Felix Fortineau L’Oiseau

Felix Fortineau L’Oiseau, aka Forge Bird, was the eldest brother of my maternal grandmother Alice Doris L’Oiseau.

Like many of my L’Oiseau relatives, Fortineau anglicised his name. It was never legally changed, but over the years he adopted the name Bird.

When I started researching my maternal line I compiled a list of all my grandmother’s possible siblings. Many of the names came from stories told by my mother, some came from my memory of people I had met as a child, and others from unproven family trees I had found online.

Over the years my research came together and I managed to untangle the misspelled and miss-pronounced names. I compiled a list of eight siblings and started working on proving their identities and relationships. Eventually, I had information on six of Alice’s siblings, but the eldest and youngest were proving a challenge.

The name Fortineau L’Oiseau was a name that appeared in numerous family trees online, but I couldn’t find any proof that he was a member of Alice’s family. Not a single tree I found had records to back up this assumption. I eventually found a marriage certificate that listed Alice’s parents as his parents, so I knew he was her brother. Unfortunately, that was all I could find at that time so I moved on to other research.

A recent inquiry about the L’Oiseau family from a cousin on my paternal side prompted me to take another look for the missing information. I had never been able to locate a birth or baptism for Fortineau by searching the databases, so I decided to look over the digitised images of baptisms for St Mary’s Cathedral on Family Search. It took a while, but I eventually found his baptism record and discovered that he had been baptised on May 6, 1894. I now had proof that he was Alice’s brother.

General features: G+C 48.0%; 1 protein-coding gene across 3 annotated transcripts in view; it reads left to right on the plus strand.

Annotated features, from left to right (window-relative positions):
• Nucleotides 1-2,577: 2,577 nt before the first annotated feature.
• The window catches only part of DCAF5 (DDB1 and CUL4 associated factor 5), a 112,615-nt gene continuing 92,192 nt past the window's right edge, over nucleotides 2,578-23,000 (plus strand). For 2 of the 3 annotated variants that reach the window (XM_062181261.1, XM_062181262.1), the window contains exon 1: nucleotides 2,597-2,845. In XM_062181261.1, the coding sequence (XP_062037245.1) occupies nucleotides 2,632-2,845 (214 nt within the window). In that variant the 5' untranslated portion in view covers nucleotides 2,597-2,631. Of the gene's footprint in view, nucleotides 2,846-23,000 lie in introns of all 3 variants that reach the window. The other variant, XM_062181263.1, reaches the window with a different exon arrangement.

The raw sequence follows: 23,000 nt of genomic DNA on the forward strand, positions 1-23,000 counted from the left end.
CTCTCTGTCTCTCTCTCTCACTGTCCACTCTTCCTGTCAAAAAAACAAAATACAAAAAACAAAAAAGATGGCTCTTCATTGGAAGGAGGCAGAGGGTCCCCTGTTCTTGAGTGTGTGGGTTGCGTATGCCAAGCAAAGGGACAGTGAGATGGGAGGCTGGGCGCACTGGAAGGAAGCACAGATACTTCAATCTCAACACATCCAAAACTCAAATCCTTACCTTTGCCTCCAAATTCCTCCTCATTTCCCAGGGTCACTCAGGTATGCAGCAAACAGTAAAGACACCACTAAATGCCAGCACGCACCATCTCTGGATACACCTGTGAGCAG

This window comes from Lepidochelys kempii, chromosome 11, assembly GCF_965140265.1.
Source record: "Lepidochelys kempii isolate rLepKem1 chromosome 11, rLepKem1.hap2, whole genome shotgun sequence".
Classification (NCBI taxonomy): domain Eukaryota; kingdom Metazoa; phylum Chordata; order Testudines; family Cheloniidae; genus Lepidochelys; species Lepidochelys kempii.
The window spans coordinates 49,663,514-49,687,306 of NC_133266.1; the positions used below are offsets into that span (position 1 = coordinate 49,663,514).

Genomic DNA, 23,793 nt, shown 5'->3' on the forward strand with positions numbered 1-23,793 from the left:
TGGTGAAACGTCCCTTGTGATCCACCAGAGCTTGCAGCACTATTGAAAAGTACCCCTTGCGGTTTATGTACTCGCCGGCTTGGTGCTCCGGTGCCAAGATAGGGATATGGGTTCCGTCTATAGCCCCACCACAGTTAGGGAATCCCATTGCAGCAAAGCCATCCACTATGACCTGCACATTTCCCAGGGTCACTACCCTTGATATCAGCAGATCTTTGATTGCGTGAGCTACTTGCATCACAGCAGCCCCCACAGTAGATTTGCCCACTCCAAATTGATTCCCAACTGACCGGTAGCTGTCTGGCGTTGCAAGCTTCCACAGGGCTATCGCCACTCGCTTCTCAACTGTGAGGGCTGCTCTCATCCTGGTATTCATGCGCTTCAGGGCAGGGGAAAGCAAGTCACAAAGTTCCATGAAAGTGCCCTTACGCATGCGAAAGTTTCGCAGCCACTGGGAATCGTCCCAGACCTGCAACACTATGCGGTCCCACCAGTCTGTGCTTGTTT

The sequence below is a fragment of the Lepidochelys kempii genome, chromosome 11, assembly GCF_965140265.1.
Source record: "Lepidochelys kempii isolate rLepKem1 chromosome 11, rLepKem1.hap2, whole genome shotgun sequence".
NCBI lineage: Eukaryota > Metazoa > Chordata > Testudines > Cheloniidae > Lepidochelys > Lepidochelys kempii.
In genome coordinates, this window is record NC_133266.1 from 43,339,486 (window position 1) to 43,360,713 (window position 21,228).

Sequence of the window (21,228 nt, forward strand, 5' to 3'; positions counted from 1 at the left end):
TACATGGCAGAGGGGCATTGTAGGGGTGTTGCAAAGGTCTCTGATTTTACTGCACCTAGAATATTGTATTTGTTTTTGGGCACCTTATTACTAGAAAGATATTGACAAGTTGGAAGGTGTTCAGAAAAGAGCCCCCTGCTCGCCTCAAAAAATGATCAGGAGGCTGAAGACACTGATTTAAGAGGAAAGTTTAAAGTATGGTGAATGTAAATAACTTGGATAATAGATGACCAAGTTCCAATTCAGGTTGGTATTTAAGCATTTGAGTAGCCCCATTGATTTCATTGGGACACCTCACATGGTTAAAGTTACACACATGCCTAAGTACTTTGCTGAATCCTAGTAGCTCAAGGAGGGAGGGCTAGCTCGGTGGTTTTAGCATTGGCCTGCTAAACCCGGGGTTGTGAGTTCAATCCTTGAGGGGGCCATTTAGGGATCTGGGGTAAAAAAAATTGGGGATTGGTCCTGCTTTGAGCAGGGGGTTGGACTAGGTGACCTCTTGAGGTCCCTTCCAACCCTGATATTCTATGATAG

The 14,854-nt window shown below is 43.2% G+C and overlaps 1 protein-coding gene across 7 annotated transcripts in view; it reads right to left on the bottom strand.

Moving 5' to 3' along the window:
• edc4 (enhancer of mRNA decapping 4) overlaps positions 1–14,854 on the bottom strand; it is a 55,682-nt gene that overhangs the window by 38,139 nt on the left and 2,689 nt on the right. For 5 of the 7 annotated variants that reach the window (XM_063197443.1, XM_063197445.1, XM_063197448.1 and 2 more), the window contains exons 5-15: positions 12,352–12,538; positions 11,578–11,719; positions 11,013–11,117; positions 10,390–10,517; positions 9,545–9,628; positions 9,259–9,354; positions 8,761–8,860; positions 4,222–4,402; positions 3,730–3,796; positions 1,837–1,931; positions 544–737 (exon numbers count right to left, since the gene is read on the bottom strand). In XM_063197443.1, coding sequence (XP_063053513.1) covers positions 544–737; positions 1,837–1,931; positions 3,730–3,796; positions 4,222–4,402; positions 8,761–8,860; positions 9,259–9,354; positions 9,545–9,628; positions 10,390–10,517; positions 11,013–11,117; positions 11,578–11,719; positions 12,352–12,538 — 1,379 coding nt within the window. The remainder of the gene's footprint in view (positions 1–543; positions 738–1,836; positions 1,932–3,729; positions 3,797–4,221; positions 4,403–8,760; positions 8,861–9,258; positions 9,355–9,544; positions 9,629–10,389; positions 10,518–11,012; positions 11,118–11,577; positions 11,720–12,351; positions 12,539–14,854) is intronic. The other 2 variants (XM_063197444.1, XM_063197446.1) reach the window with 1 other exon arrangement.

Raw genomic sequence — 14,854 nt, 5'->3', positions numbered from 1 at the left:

The question now was – What happened to him after his marriage? I don’t recall my mum ever mentioning him so I assumed he had left their hometown of Kingston or possibly had died before my mother had been born.

I started searching old newspaper articles using various combinations and spellings of his name. Narrow searches didn’t work so I did a broader search of the name Bird between 1900 and 1966. Eventually, I came across the following clipping:

Finally, the mystery of Fortineau L’Oiseau has been solved, and I now know the names of his five children. Although not my direct ancestors, researching these “collateral relatives” could provide information that may be helpful down the track.

Collateral relatives

When building a family tree many decide to only focus on their immediate ancestors. This approach is fine, but a lot of information on your immediate ancestors can be gained by focusing on “collateral relatives.”

So what is a collateral relative and why are they important?

A collateral relative is anyone you are related to who isn’t your direct ancestor. This could be an aunt, uncle, niece, nephew, cousin, etc.

A collateral relative can be an important piece in a puzzle when researching your direct ancestors, possibly holding the key to the identity of that ancestor. If you already know the name of your direct ancestor a collateral relative may provide other details about that ancestor that will help you get an insight into the lives they lived.

In my research collateral relatives have not only provided important information in helping solve some of my brick walls but I’ve also gained information and images of known ancestors that I would never have found if it was not for these distant relatives.

Read more about the importance of collateral relatives here.

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